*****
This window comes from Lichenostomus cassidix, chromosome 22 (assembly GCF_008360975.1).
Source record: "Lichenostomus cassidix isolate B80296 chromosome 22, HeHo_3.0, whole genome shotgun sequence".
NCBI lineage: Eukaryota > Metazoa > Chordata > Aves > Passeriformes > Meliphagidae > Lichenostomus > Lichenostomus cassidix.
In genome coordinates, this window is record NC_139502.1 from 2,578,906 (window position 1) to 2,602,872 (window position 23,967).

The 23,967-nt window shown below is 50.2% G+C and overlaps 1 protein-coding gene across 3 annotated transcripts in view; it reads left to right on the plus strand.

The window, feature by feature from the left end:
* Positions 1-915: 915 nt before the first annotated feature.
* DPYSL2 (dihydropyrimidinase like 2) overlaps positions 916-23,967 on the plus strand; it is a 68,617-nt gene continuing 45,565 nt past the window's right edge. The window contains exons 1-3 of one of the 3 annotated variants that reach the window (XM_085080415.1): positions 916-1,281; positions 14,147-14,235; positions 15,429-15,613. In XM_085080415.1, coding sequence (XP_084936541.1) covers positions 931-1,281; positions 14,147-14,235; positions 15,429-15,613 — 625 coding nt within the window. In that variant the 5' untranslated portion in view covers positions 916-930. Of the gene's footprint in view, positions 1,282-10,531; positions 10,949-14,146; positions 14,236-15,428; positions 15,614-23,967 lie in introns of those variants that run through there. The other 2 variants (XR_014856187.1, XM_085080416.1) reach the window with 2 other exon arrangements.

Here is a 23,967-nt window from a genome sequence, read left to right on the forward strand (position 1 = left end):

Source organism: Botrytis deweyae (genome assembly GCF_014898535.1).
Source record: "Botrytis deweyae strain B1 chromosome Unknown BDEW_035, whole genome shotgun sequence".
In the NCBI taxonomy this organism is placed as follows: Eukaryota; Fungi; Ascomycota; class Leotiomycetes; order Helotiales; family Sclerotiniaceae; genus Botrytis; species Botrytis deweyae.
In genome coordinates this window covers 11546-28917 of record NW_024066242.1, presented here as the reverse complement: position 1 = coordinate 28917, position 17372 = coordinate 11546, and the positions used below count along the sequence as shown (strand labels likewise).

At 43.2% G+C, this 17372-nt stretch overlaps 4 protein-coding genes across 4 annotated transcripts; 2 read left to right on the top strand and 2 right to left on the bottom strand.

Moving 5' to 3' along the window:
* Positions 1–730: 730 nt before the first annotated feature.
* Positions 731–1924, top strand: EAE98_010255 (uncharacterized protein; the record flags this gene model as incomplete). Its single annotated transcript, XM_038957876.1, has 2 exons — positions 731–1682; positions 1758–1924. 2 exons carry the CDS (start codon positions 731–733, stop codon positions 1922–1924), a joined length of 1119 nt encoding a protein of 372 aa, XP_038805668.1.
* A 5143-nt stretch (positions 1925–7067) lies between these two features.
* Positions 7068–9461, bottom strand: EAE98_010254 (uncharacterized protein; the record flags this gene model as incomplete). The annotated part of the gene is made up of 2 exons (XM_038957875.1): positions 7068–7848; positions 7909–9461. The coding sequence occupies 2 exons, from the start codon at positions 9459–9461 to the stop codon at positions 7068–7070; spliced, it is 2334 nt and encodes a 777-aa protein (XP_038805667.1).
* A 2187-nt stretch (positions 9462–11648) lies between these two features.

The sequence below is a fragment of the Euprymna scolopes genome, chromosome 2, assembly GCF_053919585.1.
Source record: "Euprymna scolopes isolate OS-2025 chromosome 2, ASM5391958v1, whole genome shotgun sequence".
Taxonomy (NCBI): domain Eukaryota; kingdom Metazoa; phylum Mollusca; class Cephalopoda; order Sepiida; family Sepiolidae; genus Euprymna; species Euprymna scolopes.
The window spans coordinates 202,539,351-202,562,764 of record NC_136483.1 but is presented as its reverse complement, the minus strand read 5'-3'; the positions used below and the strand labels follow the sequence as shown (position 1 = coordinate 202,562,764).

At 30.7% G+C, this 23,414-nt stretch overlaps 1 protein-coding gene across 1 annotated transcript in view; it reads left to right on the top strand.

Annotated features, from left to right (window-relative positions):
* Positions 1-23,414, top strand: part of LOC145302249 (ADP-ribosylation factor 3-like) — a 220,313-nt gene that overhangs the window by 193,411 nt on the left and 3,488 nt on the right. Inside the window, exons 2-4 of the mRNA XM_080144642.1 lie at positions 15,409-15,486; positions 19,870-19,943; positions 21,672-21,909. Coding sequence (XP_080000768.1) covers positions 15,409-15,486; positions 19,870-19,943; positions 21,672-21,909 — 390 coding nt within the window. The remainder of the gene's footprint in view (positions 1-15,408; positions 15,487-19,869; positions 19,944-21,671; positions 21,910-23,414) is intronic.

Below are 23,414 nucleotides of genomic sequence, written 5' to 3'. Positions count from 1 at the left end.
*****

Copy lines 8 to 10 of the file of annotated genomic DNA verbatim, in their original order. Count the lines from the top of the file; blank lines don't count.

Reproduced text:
* DPYSL2 (dihydropyrimidinase like 2) overlaps positions 916-23,967 on the plus strand; it is a 68,617-nt gene continuing 45,565 nt past the window's right edge. The window contains exons 1-3 of one of the 3 annotated variants that reach the window (XM_085080415.1): positions 916-1,281; positions 14,147-14,235; positions 15,429-15,613. In XM_085080415.1, coding sequence (XP_084936541.1) covers positions 931-1,281; positions 14,147-14,235; positions 15,429-15,613 — 625 coding nt within the window. In that variant the 5' untranslated portion in view covers positions 916-930. Of the gene's footprint in view, positions 1,282-10,531; positions 10,949-14,146; positions 14,236-15,428; positions 15,614-23,967 lie in introns of those variants that run through there. The other 2 variants (XR_014856187.1, XM_085080416.1) reach the window with 2 other exon arrangements.

Here is a 23,967-nt window from a genome sequence, read left to right on the forward strand (position 1 = left end):

Source organism: Botrytis deweyae (genome assembly GCF_014898535.1).